Supplements For Type 2 Diabetes – Do Any Work?

As I continue to promote my latest 30-Minute Type 2 Diabetes Cookbook, I want to offer up as much additional value and insight as I can via my blog and speak on some of the salient subject matter that did not make its way into the book.

That brings us to the topic of supplements, which I know beyond reasonable doubt represent a topic of great interest among the general public.

As you can see by the infographic below, this remains true as well for those living with diabetes.

Not to spoil the story for you, but Diabetes Canada certainly has not encountered evidence of sufficient quality and quantity to feel confident enough to recommend any specific supplements as truly efficacious for those living with diabetes.

In my professional estimation the strongest candidate is psyllium fibre, which I’ve discussed in a previous post.

Today, however, I will briefly touch on four other supplements that have been studied for use in the context of diabetes management but for which the state of the evidence is insufficient to strongly encourage their use.

In other words, I am not advocating or endorsing the supplements below but merely highlighting the fact that they have indeed been studied to some reasonable extent.

Let’s take a closer look.

Probiotics: As per the acclaimed Lancet journal, an imbalance between good and bad gut bacteria (dysbiosis) may play a role in the development and progression of diabetes.

Systematic reviews & meta-analyses out of both Advances In Nutrition and Nutrition Reviews identified that probiotic supplementation, especially in those with the most poorly controlled blood sugar levels, may offer some benefits to individuals living with diabetes but there is a lack of clarity in the currently available evidence to be able to properly recommend a specific strain/dosage.

Aloe Vera: Often thought of as a skin balm, oral aloe vera has been studied for a potential blood sugar reducing benefit in both pre and type 2 diabetes.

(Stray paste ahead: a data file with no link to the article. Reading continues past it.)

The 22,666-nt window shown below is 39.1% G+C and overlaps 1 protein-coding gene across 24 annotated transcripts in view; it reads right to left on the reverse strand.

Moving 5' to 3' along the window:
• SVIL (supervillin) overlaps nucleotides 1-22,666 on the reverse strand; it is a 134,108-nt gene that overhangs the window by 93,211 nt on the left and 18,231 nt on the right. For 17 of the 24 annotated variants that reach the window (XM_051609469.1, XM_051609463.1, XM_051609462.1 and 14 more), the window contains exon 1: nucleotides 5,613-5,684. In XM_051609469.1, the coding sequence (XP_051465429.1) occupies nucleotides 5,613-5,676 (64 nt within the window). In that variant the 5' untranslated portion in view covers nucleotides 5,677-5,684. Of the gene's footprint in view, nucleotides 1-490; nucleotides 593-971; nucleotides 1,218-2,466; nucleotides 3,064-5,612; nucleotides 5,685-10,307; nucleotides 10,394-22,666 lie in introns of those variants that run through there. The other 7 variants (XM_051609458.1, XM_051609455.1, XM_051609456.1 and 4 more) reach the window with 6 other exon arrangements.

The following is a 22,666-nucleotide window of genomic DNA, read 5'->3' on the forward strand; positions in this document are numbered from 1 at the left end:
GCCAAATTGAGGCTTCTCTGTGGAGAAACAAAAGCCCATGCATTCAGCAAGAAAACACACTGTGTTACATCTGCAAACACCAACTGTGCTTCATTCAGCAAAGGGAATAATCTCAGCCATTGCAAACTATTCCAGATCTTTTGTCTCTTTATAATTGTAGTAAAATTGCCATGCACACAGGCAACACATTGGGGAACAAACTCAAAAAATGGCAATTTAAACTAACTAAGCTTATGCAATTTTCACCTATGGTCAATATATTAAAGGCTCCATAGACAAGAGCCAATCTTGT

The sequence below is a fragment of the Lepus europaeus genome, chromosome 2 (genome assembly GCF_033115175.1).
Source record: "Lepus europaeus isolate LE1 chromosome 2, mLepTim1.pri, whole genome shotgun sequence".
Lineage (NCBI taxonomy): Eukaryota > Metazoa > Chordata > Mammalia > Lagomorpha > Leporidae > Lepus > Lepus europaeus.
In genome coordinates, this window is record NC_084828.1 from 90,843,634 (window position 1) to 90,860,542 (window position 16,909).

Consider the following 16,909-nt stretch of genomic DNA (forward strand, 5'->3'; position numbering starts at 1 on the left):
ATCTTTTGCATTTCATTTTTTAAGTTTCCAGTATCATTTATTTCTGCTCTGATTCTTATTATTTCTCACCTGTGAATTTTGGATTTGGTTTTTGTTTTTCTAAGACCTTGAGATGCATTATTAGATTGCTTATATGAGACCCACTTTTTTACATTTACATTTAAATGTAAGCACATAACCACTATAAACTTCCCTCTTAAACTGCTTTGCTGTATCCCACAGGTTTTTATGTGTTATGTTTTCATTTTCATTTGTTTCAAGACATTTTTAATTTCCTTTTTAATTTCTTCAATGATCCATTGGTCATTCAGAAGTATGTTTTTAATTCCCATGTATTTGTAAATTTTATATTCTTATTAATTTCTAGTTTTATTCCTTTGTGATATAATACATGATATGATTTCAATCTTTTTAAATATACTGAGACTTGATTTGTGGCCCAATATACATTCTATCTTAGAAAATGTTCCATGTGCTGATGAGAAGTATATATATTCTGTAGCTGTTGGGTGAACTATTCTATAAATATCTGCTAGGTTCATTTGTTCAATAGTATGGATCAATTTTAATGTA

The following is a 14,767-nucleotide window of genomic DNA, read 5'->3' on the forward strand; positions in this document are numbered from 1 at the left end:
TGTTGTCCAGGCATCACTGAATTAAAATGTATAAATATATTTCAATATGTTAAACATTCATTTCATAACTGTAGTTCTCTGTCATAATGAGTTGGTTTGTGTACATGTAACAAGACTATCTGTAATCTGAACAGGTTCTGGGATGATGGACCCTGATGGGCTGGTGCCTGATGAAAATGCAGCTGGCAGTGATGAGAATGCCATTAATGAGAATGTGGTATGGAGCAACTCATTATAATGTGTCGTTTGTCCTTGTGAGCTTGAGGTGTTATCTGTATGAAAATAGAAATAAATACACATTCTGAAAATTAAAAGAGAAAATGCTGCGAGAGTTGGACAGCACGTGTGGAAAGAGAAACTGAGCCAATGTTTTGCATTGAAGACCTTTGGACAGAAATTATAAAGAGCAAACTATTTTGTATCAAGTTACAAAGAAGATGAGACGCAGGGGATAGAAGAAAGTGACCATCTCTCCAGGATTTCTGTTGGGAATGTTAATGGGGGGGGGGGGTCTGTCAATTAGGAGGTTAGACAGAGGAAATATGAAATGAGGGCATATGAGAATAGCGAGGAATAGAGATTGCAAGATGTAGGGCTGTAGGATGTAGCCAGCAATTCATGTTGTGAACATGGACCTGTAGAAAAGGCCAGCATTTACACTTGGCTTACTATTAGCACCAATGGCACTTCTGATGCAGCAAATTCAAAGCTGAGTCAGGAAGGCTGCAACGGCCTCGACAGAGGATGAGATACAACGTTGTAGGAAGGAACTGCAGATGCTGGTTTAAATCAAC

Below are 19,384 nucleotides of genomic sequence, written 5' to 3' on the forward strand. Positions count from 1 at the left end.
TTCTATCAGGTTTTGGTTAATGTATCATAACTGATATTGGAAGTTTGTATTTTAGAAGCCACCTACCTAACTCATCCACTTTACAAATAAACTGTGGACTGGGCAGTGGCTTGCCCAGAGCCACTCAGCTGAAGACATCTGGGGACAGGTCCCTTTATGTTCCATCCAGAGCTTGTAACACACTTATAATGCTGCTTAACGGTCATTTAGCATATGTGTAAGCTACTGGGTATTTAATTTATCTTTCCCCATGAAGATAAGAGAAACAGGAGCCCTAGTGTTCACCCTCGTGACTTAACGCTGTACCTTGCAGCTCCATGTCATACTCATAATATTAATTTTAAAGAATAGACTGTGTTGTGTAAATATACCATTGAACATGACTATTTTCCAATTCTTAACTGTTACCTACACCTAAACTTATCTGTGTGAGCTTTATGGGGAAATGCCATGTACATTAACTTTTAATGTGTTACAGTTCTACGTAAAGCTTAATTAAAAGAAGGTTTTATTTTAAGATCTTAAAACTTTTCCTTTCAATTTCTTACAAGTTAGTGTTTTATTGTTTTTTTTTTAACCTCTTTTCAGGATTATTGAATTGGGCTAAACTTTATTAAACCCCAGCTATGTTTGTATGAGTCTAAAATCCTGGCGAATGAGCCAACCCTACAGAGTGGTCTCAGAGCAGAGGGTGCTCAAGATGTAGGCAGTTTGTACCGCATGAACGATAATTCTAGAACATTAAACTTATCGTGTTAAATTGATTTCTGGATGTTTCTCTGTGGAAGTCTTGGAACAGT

The quality of the evidence is not particularly strong, but multiple meta-analyses across different journals ( 1,2,3) have identified some potential for a fasting blood glucose and A1C lowering effect of oral aloe vera.

It could represent a topic of future inquiry, but the state of the evidence at the moment remains insufficient.

Cinnamon:  Similar to aloe vera, cinnamon supplementation is a novel topic of inquiry in the world of diabetes supplements.

There have been multiple meta-analyses (1,2,3) published demonstrating a modest positive effect on blood sugar levels in those living with pre and type 2 diabetes, but the quality of the evidence is not decisive.

Curcumin: The bioactive component of turmeric and a topic on which I’ve written on previously, curcumin is one of those supplements that is similar to probiotics in the sense that it has demonstrated efficacy for use in specific contexts.

Whether or not diabetes is one of them, that’s a slightly different story.

A 2021 meta-analysis out of the Nutrients journal found some limited evidence that curcumin supplementation could improve some markers of glycemic control – findings which are supported by another 2021 systematic review and meta-analyses.

Final Thoughts

The supplements discussed in today’s article, while intriguing, do not represent your primary path towards a better quality of life living with pre or type 2 diabetes.

Strategic optimization of your diet continues to be the best practice when it comes to blood sugar management and certainly a dietitian like myself can be a powerful guide.

For those looking for support and a starting point, my latest book [pictured below] was developed with you in mind and represents a strong first step.

Until next time,

Andy De Santis RD MPH